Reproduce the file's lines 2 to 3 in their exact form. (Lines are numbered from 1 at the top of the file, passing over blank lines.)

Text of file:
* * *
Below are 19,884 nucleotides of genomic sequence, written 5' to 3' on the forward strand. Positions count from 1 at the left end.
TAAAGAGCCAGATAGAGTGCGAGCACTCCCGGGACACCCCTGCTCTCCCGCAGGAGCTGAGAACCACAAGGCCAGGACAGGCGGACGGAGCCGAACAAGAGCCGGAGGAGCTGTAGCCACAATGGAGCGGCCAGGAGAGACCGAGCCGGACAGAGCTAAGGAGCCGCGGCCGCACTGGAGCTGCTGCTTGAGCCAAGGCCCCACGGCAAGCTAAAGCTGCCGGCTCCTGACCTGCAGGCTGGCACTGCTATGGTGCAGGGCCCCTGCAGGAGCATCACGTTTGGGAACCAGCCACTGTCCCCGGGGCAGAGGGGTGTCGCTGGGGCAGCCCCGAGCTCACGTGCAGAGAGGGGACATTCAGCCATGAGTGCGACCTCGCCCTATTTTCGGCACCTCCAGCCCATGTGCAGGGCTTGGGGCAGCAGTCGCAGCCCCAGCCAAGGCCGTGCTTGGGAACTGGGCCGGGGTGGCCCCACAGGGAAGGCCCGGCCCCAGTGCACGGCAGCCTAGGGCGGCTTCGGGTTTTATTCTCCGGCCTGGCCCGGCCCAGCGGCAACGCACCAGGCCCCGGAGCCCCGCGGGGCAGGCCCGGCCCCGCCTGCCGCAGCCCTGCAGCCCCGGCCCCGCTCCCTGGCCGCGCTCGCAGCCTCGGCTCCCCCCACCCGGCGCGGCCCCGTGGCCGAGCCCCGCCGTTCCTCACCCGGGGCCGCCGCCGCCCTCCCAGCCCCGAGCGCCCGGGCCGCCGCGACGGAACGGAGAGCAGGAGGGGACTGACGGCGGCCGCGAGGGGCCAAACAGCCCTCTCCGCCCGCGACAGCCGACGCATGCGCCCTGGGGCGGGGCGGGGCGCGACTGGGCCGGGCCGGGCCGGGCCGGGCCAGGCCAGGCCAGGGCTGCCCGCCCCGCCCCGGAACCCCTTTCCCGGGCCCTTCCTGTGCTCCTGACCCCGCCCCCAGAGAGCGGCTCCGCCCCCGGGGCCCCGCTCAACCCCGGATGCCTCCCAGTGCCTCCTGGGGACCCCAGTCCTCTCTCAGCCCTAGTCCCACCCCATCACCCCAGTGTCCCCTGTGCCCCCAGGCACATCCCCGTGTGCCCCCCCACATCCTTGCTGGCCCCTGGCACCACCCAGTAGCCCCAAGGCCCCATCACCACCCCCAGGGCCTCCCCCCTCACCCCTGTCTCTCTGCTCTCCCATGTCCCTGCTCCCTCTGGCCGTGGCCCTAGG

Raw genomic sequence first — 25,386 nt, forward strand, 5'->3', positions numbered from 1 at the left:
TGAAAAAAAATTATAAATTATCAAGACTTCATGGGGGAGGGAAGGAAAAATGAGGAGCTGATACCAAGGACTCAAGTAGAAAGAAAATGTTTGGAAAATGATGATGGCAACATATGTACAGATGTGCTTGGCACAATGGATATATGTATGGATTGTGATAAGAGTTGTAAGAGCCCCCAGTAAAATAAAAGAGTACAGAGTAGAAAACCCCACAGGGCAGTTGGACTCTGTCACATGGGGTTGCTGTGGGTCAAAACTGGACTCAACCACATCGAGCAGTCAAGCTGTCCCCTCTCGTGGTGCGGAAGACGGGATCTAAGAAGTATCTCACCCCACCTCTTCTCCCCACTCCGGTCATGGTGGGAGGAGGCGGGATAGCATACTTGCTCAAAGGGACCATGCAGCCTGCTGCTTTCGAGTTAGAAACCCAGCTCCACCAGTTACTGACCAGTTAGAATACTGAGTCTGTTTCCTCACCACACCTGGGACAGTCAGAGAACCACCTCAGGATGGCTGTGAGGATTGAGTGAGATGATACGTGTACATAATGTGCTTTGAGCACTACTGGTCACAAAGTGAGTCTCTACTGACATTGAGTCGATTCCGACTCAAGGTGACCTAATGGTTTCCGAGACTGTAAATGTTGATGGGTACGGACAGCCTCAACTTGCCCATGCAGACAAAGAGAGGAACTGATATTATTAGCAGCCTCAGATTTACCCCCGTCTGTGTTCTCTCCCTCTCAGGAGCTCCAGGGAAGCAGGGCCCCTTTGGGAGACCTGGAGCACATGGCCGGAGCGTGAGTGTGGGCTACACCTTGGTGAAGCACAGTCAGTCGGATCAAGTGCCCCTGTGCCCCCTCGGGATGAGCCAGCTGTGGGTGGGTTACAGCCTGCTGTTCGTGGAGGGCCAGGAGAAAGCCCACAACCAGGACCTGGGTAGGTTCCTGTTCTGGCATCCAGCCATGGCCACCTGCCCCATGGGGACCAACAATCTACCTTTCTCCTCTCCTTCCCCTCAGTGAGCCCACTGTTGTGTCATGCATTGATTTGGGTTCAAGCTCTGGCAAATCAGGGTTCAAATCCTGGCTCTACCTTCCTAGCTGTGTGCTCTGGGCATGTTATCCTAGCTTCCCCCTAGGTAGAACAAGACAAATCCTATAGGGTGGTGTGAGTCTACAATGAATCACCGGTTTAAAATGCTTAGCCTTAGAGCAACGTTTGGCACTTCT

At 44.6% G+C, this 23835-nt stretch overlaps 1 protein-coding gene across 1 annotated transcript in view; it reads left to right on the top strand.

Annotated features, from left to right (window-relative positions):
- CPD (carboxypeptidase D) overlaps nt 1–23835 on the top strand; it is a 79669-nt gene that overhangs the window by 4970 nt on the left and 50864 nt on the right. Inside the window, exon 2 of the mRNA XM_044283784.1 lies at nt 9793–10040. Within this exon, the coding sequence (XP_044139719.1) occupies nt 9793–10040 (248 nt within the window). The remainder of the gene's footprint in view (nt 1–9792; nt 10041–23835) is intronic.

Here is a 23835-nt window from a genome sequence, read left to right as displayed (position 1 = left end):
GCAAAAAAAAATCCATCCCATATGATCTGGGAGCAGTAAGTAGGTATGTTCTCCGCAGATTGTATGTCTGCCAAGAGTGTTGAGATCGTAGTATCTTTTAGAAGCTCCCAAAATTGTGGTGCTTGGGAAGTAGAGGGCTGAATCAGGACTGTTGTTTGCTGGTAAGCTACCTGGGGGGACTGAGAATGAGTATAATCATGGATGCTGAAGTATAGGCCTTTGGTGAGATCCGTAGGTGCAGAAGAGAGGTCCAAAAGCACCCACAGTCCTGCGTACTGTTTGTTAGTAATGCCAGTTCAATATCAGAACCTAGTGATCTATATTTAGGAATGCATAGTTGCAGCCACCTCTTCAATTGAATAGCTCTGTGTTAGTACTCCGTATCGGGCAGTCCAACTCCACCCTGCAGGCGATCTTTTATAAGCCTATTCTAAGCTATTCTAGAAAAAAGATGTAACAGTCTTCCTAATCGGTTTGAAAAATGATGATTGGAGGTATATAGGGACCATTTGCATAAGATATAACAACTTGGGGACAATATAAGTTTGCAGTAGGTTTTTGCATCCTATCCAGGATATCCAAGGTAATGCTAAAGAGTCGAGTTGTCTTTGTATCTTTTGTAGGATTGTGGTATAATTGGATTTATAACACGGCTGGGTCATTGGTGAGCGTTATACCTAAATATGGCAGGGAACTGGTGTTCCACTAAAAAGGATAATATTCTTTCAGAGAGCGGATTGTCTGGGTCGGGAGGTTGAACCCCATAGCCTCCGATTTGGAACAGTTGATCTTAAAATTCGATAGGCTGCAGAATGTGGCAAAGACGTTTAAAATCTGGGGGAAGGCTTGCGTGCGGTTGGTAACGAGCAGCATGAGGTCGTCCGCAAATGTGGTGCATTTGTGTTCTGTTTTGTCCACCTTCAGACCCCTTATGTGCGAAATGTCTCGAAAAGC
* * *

TAAAGAGCCAGATAGAGTGCGAGCACTCCCGGGACACCCCTGCTCTCCCGCAGGAGCTGAGAACCACAAGGCCAGGACAGGCGGACGGAGCCGAACAAGAGCCGGAGGAGCTGTAGCCACAATGGAGCGGCCAGGAGAGACCGAGCCGGACAGAGCTAAGGAGCCGCGGCCGCACTGGAGCTGCTGCTTGAGCCAAGGCCCCACGGCAAGCTAAAGCTGCCGGCTCCTGACCTGCAGGCTGGCACTGCTATGGTGCAGGGCCCCTGCAGGAGCATCACGTTTGGGAACCAGCCACTGTCCCCGGGGCAGAGGGGTGTCGCTGGGGCAGCCCCGAGCTCACGTGCAGAGAGGGGACATTCAGCCATGAGTGCGACCTCGCCCTATTTTCGGCACCTCCAGCCCATGTGCAGGGCTTGGGGCAGCAGTCGCAGCCCCAGCCAAGGCCGTGCTTGGGAACTGGGCCGGGGTGGCCCCACAGGGAAGGCCCGGCCCCAGTGCACGGCAGCCTAGGGCGGCTTCGGGTTTTATTCTCCGGCCTGGCCCGGCCCAGCGGCAACGCACCAGGCCCCGGAGCCCCGCGGGGCAGGCCCGGCCCCGCCTGCCGCAGCCCTGCAGCCCCGGCCCCGCTCCCTGGCCGCGCTCGCAGCCTCGGCTCCCCCCACCCGGCGCGGCCCCGTGGCCGAGCCCCGCCGTTCCTCACCCGGGGCCGCCGCCGCCCTCCCAGCCCCGAGCGCCCGGGCCGCCGCGACGGAACGGAGAGCAGGAGGGGACTGACGGCGGCCGCGAGGGGCCAAACAGCCCTCTCCGCCCGCGACAGCCGACGCATGCGCCCTGGGGCGGGGCGGGGCGCGACTGGGCCGGGCCGGGCCGGGCCGGGCCAGGCCAGGCCAGGGCTGCCCGCCCCGCCCCGGAACCCCTTTCCCGGGCCCTTCCTGTGCTCCTGACCCCGCCCCCAGAGAGCGGCTCCGCCCCCGGGGCCCCGCTCAACCCCGGATGCCTCCCAGTGCCTCCTGGGGACCCCAGTCCTCTCTCAGCCCTAGTCCCACCCCATCACCCCAGTGTCCCCTGTGCCCCCAGGCACATCCCCGTGTGCCCCCCCACATCCTTGCTGGCCCCTGGCACCACCCAGTAGCCCCAAGGCCCCATCACCACCCCCAGGGCCTCCCCCCTCACCCCTGTCTCTCTGCTCTCCCATGTCCCTGCTCCCTCTGGCCGTGGCCCTAGG

Raw genomic sequence first — 25,386 nt, forward strand, 5'->3', positions numbered from 1 at the left: